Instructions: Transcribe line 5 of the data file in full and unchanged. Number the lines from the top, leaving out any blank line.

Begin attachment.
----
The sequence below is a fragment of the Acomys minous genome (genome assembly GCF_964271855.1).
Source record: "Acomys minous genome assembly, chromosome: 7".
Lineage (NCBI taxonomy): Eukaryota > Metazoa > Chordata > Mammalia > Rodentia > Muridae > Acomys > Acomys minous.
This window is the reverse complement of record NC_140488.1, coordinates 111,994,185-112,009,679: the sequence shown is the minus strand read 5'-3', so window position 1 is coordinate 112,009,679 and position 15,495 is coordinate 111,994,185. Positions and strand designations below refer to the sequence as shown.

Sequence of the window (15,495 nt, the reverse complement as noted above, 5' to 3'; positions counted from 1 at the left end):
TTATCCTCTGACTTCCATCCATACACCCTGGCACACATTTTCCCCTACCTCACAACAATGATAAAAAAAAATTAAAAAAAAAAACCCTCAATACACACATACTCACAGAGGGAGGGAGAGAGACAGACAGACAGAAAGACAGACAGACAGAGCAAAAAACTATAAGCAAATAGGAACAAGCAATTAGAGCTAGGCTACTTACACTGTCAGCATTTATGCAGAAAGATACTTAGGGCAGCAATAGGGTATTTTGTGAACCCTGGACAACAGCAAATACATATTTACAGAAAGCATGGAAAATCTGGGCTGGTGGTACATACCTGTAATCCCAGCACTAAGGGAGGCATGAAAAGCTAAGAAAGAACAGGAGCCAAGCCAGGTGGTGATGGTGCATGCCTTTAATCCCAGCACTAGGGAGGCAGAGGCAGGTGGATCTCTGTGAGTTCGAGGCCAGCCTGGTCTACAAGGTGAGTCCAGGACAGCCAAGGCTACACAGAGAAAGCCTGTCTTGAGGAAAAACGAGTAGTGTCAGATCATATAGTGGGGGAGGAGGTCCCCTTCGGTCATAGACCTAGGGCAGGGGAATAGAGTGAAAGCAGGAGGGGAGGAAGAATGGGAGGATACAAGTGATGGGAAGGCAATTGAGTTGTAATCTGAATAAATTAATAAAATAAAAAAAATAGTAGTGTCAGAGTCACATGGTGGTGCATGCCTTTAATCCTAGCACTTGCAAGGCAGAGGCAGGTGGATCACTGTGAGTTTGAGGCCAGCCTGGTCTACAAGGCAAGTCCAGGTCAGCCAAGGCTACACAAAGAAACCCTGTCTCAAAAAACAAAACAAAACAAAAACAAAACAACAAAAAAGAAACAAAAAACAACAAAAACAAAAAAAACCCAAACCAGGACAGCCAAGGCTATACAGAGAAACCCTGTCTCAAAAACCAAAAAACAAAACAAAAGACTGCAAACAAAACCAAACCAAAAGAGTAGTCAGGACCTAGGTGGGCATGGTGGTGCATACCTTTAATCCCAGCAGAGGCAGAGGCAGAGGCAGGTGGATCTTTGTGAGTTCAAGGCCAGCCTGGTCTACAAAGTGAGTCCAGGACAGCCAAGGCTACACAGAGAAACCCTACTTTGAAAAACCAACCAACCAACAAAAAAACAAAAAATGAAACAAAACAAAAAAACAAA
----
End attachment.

Sequence of the window (15,495 nt, the reverse complement as noted above, 5' to 3'; positions counted from 1 at the left end):